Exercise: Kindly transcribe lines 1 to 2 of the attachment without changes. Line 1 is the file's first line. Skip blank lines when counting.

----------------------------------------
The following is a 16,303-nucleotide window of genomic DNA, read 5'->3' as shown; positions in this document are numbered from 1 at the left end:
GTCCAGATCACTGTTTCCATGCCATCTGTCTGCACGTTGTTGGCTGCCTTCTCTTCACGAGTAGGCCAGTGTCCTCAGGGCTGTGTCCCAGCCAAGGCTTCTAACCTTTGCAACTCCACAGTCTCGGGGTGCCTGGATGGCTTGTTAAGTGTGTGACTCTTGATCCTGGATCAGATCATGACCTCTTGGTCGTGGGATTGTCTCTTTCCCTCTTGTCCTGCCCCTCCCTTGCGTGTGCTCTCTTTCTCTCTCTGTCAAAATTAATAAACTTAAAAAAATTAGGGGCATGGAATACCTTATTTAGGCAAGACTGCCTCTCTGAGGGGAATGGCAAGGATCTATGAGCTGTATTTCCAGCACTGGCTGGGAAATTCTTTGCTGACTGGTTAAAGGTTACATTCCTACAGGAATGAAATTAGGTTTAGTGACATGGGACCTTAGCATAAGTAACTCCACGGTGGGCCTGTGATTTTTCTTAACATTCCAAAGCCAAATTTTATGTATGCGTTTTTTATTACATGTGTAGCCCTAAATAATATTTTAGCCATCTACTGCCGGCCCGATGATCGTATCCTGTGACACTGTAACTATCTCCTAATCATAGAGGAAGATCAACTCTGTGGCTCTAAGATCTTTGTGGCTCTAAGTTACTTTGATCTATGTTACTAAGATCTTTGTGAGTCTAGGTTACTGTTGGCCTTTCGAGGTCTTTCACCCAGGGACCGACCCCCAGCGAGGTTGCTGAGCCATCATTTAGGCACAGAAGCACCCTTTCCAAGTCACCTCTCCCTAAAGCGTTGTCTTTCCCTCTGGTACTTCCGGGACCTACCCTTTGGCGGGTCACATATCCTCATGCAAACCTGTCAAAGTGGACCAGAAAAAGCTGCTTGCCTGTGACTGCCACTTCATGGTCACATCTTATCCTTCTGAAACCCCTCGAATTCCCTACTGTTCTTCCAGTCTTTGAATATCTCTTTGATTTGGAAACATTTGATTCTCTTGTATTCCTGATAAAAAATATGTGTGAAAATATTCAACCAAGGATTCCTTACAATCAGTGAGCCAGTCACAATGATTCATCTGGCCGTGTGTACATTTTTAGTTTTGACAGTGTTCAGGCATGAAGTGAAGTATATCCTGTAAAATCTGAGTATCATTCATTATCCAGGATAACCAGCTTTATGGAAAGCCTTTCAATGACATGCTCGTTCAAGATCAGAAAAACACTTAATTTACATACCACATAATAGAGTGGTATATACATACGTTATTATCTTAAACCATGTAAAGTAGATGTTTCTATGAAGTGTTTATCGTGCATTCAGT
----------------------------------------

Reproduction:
The following is a 16,303-nucleotide window of genomic DNA, read 5'->3' as shown; positions in this document are numbered from 1 at the left end:
GTCCAGATCACTGTTTCCATGCCATCTGTCTGCACGTTGTTGGCTGCCTTCTCTTCACGAGTAGGCCAGTGTCCTCAGGGCTGTGTCCCAGCCAAGGCTTCTAACCTTTGCAACTCCACAGTCTCGGGGTGCCTGGATGGCTTGTTAAGTGTGTGACTCTTGATCCTGGATCAGATCATGACCTCTTGGTCGTGGGATTGTCTCTTTCCCTCTTGTCCTGCCCCTCCCTTGCGTGTGCTCTCTTTCTCTCTCTGTCAAAATTAATAAACTTAAAAAAATTAGGGGCATGGAATACCTTATTTAGGCAAGACTGCCTCTCTGAGGGGAATGGCAAGGATCTATGAGCTGTATTTCCAGCACTGGCTGGGAAATTCTTTGCTGACTGGTTAAAGGTTACATTCCTACAGGAATGAAATTAGGTTTAGTGACATGGGACCTTAGCATAAGTAACTCCACGGTGGGCCTGTGATTTTTCTTAACATTCCAAAGCCAAATTTTATGTATGCGTTTTTTATTACATGTGTAGCCCTAAATAATATTTTAGCCATCTACTGCCGGCCCGATGATCGTATCCTGTGACACTGTAACTATCTCCTAATCATAGAGGAAGATCAACTCTGTGGCTCTAAGATCTTTGTGGCTCTAAGTTACTTTGATCTATGTTACTAAGATCTTTGTGAGTCTAGGTTACTGTTGGCCTTTCGAGGTCTTTCACCCAGGGACCGACCCCCAGCGAGGTTGCTGAGCCATCATTTAGGCACAGAAGCACCCTTTCCAAGTCACCTCTCCCTAAAGCGTTGTCTTTCCCTCTGGTACTTCCGGGACCTACCCTTTGGCGGGTCACATATCCTCATGCAAACCTGTCAAAGTGGACCAGAAAAAGCTGCTTGCCTGTGACTGCCACTTCATGGTCACATCTTATCCTTCTGAAACCCCTCGAATTCCCTACTGTTCTTCCAGTCTTTGAATATCTCTTTGATTTGGAAACATTTGATTCTCTTGTATTCCTGATAAAAAATATGTGTGAAAATATTCAACCAAGGATTCCTTACAATCAGTGAGCCAGTCACAATGATTCATCTGGCCGTGTGTACATTTTTAGTTTTGACAGTGTTCAGGCATGAAGTGAAGTATATCCTGTAAAATCTGAGTATCATTCATTATCCAGGATAACCAGCTTTATGGAAAGCCTTTCAATGACATGCTCGTTCAAGATCAGAAAAACACTTAATTTACATACCACATAATAGAGTGGTATATACATACGTTATTATCTTAAACCATGTAAAGTAGATGTTTCTATGAAGTGTTTATCGTGCATTCAGT